Expulsion Threats Loya Jirga delegate unacceptable
Afghanistan: Threats of expulsion of Loya Jirga delegate unacceptable
Following threats of violence and expulsion of an outspoken delegate, Amnesty International called today on the Chairman of the Constitutional Loya Jirga - Sebghatollah Mojadedi, and his Deputies to ensure that all delegates to the body are able to freely express their views.
During this morning's plenary session, a female delegate spoke out against what she described as the domination of the process by strong political figures whom she called "criminals". The Chairman prevented the woman from continuing to speak and some of the delegates began screaming abuse at her.
Some present were heard to say that they would kill the woman while others intervened to protect her.
"The Constitutional Loya Jirga presents the people of Afghanistan with the opportunity to turn away from the abuses of the past and create a new system in which the rights of all are ensured," the organization declared.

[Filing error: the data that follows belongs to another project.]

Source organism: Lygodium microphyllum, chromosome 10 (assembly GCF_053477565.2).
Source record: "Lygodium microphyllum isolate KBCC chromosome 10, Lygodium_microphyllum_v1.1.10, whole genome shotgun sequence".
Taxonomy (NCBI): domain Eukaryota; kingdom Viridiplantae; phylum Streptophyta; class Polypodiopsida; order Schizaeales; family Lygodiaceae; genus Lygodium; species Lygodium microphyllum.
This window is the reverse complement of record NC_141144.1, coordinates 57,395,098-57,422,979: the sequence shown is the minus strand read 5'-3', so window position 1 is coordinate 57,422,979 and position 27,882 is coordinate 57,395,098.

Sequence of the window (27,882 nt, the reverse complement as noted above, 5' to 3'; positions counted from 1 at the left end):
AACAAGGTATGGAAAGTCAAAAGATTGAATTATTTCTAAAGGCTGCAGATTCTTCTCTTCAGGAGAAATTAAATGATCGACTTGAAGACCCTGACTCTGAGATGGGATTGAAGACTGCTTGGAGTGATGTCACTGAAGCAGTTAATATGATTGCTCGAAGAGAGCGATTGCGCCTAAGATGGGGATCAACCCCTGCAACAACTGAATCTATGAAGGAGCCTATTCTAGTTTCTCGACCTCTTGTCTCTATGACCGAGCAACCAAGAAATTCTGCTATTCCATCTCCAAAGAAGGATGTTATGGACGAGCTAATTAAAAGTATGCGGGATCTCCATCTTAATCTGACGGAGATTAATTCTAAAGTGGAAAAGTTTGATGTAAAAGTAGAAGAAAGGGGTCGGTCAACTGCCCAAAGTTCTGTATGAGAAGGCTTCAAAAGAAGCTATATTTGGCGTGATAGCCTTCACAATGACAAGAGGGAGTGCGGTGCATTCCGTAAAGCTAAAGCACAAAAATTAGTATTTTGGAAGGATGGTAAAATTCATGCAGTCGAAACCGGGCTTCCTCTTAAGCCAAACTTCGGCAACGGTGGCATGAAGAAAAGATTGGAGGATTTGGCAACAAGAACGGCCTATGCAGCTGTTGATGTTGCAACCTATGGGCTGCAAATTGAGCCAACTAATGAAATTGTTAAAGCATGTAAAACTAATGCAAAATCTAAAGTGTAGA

"If delegates are threatened or otherwise prevented from expressing their views, this process of building a new future for Afghanistan will be severely threatened."
After over two decades of war, the country embarked on a process of reconstruction beginning with the signing of the Bonn Agreement in December 2001. As a part of this process, a Constitutional Loya Jirga has been convened to debate and approve a new constitution for the country.
One powerful factional leader and delegate to the Constitutional Loya Jirga, Abdul Rabb al-Rasul Sayyaf, was allowed to speak at length and told the gathering that those who speak against the mujahideen were the real perpetrators of abuse. The Chairman called for security guards to intervene and asked the woman to leave, threatening her with expulsion. He later changed his mind and allowed her to remain in the meeting, but warned her that she should not speak this way in the future.
Impunity for past abuses has not yet been addressed in Afghanistan. In many parts of the country insecurity remains. The justice system is not yet able to provide the rule of law, much less address the abuses of the past.
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